However, once the module was working in the production environment the Club decided that it was not ready with either its ticket collection processes or with member communications to introduce online ticketing immediately. There had resistance by a (vocal) minority of members even to online booking which had been available for 6 months and the Club’s management decided that it was necessary to give members 3 months prior warning that online ticketing would be introduced. The thought of 90 members turning up to an event where all of them had misunderstood that they should have printed their online ticket and had not done so promised more chaos than the Club was prepared to entertain. Meanwhile some members had been critical of the Civi process that required booking of multiple places at an event to be carried out ‘ticket by ticket’. There was significant confusion over the UI as when booking multiple places as the first place was booked, then the payment processor info was entered and only then were the additional places specified. Each profile required entry of both ticket type and dietary information for each participant. As a result of this feedback the Club’s events administrator decided that they would use the CiviContribute module and combination price sets allowing selection of ‘multiple place’ bookings as a single transaction with specification of the total number of each available dietary requirement in a single screen… However the ticket module had not been designed to accommodate this. The Club did not have the budget for a redesign of the ticket module. Circle Interactive generously adapted the module to work with CiviContribute and at least deliver a single ‘combination ticket’ with a field showing ‘No. of participants’. It was this ticket that was introduced following the three months’ notice to members. For the first event ALL the tickets that had been booked were printed off by the secretariat and held for those members who had not printed their own. About 20% of members attending the first event had not printed their tickets. 4 months on this number has fallen to around 5%. However about 10% of transactions still require telephone support with members either unable to find the link to their ticket in the confirmation email (various formats have been tried) or not having a copy of Acrobat installed and configured to display the ticket after they press the link.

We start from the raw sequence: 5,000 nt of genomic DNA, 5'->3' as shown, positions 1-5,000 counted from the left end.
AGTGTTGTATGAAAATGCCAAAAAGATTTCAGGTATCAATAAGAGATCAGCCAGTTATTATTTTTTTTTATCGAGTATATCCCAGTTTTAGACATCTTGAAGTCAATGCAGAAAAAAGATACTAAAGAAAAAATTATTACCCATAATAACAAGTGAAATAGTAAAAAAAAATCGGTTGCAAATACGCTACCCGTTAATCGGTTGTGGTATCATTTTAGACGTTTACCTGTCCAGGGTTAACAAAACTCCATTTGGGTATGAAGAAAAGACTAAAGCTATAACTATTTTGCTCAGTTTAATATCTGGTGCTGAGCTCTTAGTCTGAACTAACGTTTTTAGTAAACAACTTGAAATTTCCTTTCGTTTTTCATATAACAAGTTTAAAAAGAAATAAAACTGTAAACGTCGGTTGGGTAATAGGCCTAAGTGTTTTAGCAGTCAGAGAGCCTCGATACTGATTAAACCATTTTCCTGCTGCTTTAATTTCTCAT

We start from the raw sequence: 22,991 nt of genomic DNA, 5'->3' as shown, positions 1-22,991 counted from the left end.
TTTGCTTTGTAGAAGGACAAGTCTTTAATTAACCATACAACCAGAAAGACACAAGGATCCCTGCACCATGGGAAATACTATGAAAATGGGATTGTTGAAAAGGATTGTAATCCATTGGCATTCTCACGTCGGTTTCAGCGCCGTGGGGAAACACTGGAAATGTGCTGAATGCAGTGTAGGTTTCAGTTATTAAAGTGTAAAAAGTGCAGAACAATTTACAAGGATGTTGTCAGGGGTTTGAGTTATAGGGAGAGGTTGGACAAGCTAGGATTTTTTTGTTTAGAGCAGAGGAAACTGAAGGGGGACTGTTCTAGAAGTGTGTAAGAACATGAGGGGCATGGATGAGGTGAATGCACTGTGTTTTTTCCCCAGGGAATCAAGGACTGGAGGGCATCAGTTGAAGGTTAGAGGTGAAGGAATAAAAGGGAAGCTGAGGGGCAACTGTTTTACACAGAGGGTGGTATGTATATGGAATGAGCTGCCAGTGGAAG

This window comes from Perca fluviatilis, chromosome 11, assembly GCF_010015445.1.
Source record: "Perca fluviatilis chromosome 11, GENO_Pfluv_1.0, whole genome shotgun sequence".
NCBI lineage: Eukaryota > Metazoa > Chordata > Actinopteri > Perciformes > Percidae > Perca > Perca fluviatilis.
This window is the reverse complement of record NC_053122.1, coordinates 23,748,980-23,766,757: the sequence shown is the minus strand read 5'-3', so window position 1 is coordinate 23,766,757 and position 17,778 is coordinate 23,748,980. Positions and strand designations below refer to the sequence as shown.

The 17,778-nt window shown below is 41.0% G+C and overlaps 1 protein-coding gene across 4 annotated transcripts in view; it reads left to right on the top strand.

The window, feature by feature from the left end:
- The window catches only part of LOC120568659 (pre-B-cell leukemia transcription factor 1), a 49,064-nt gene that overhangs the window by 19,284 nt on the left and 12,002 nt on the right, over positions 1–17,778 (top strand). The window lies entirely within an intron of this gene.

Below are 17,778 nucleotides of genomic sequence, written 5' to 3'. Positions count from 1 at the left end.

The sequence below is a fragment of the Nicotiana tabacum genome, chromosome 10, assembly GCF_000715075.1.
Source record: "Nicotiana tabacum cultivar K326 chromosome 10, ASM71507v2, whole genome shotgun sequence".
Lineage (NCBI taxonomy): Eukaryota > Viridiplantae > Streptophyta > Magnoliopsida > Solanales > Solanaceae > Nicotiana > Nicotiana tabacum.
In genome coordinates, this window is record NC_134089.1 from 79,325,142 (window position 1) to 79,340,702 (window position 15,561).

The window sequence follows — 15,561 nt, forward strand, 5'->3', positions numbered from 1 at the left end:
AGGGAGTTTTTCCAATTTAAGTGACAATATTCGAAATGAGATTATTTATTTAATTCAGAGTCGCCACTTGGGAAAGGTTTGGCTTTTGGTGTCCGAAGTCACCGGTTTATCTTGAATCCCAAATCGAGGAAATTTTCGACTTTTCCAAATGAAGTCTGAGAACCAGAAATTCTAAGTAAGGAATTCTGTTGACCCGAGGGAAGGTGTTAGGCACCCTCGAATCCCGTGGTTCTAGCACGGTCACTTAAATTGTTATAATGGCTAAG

This case history illustrates the problems that are, in our experience, relatively common with smaller not-for-profits moving to and using CiviCRM. The lack of consistent process, lack of management and changes in policy (where policy exists) mitigate against delivering much of the value that CiviCRM might otherwise deliver. Edutech Insight is not a developer. What we do is to try to help organisations to use CiviCRM to gain insight from the data they hold on their constituents such that they can provide better value for them and thereby increase membership/contribution/commitment and reduce churn. Organisations looking to deploy a CRM solution should realise that, in addition to selecting a technology solution they must also pay attention to their processes and management. CiviCRM is a fantastic tool and can provide excellent management support. But if management is lacking the value of the tool will be diluted. With this particular client the lack of management was not confined just to this project but was endemic across a number of Civi initiatives. Eventually this led to a summit with the senior leadership at which this paen (http://edutech-insight.com/sites/d7.civicrm.org/files/images/managing_with_civicrm.pdf) to systematisation was presented.
We hope this analysis might be useful to existing or potential users of CiviCRM and to other consultants struggling to help their clients understand exactly how they do what they do... Never the less out of this project a useful extension to Civi was produced.
Circle Interactive will eventually release the ticketing module sponsored by us and we both hope the community will find it a valuable addition to the available set of Civi tools. Watch this space!
Chris Smith - Edutech Insight; David Moreton - Circle Interactive
Why did this project use CiviCRM?
This project was a functional extension to an existing CiviCRM installation